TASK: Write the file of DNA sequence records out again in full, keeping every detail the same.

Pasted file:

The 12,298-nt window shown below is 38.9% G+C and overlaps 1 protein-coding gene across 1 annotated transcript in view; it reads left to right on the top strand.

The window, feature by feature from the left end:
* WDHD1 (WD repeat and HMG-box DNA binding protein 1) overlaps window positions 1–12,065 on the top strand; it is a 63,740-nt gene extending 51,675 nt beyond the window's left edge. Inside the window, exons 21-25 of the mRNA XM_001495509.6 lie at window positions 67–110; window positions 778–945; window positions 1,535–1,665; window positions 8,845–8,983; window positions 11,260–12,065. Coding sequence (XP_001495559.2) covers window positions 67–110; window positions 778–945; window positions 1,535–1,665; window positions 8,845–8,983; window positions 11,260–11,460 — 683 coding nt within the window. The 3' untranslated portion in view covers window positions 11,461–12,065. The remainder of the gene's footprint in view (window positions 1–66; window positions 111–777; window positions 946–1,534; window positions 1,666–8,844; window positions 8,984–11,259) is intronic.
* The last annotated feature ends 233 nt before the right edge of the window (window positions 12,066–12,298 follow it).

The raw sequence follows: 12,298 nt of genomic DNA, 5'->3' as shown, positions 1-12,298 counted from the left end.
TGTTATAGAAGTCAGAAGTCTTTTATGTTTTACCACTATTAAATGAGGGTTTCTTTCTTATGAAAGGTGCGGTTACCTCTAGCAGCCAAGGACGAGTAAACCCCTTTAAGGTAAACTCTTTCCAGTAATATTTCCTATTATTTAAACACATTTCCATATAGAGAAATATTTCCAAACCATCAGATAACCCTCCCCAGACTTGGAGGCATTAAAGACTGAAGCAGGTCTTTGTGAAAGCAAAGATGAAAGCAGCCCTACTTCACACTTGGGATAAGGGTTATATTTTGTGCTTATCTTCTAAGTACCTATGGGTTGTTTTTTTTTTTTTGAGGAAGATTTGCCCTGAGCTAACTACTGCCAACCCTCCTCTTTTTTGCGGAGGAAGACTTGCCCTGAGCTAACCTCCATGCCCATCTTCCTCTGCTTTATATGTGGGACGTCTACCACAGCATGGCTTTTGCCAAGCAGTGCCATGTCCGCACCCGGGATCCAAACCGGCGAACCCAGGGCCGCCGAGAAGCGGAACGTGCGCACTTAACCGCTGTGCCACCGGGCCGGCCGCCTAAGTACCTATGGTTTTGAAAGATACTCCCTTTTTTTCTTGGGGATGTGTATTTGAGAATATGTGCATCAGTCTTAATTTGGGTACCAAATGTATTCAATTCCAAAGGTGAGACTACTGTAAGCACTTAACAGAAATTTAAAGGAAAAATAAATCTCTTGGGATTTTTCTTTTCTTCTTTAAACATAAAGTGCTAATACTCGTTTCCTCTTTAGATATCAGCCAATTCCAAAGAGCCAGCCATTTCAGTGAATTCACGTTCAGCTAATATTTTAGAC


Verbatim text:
The 12,298-nt window shown below is 38.9% G+C and overlaps 1 protein-coding gene across 1 annotated transcript in view; it reads left to right on the top strand.

The window, feature by feature from the left end:
* WDHD1 (WD repeat and HMG-box DNA binding protein 1) overlaps window positions 1–12,065 on the top strand; it is a 63,740-nt gene extending 51,675 nt beyond the window's left edge. Inside the window, exons 21-25 of the mRNA XM_001495509.6 lie at window positions 67–110; window positions 778–945; window positions 1,535–1,665; window positions 8,845–8,983; window positions 11,260–12,065. Coding sequence (XP_001495559.2) covers window positions 67–110; window positions 778–945; window positions 1,535–1,665; window positions 8,845–8,983; window positions 11,260–11,460 — 683 coding nt within the window. The 3' untranslated portion in view covers window positions 11,461–12,065. The remainder of the gene's footprint in view (window positions 1–66; window positions 111–777; window positions 946–1,534; window positions 1,666–8,844; window positions 8,984–11,259) is intronic.
* The last annotated feature ends 233 nt before the right edge of the window (window positions 12,066–12,298 follow it).

The raw sequence follows: 12,298 nt of genomic DNA, 5'->3' as shown, positions 1-12,298 counted from the left end.
TGTTATAGAAGTCAGAAGTCTTTTATGTTTTACCACTATTAAATGAGGGTTTCTTTCTTATGAAAGGTGCGGTTACCTCTAGCAGCCAAGGACGAGTAAACCCCTTTAAGGTAAACTCTTTCCAGTAATATTTCCTATTATTTAAACACATTTCCATATAGAGAAATATTTCCAAACCATCAGATAACCCTCCCCAGACTTGGAGGCATTAAAGACTGAAGCAGGTCTTTGTGAAAGCAAAGATGAAAGCAGCCCTACTTCACACTTGGGATAAGGGTTATATTTTGTGCTTATCTTCTAAGTACCTATGGGTTGTTTTTTTTTTTTTGAGGAAGATTTGCCCTGAGCTAACTACTGCCAACCCTCCTCTTTTTTGCGGAGGAAGACTTGCCCTGAGCTAACCTCCATGCCCATCTTCCTCTGCTTTATATGTGGGACGTCTACCACAGCATGGCTTTTGCCAAGCAGTGCCATGTCCGCACCCGGGATCCAAACCGGCGAACCCAGGGCCGCCGAGAAGCGGAACGTGCGCACTTAACCGCTGTGCCACCGGGCCGGCCGCCTAAGTACCTATGGTTTTGAAAGATACTCCCTTTTTTTCTTGGGGATGTGTATTTGAGAATATGTGCATCAGTCTTAATTTGGGTACCAAATGTATTCAATTCCAAAGGTGAGACTACTGTAAGCACTTAACAGAAATTTAAAGGAAAAATAAATCTCTTGGGATTTTTCTTTTCTTCTTTAAACATAAAGTGCTAATACTCGTTTCCTCTTTAGATATCAGCCAATTCCAAAGAGCCAGCCATTTCAGTGAATTCACGTTCAGCTAATATTTTAGAC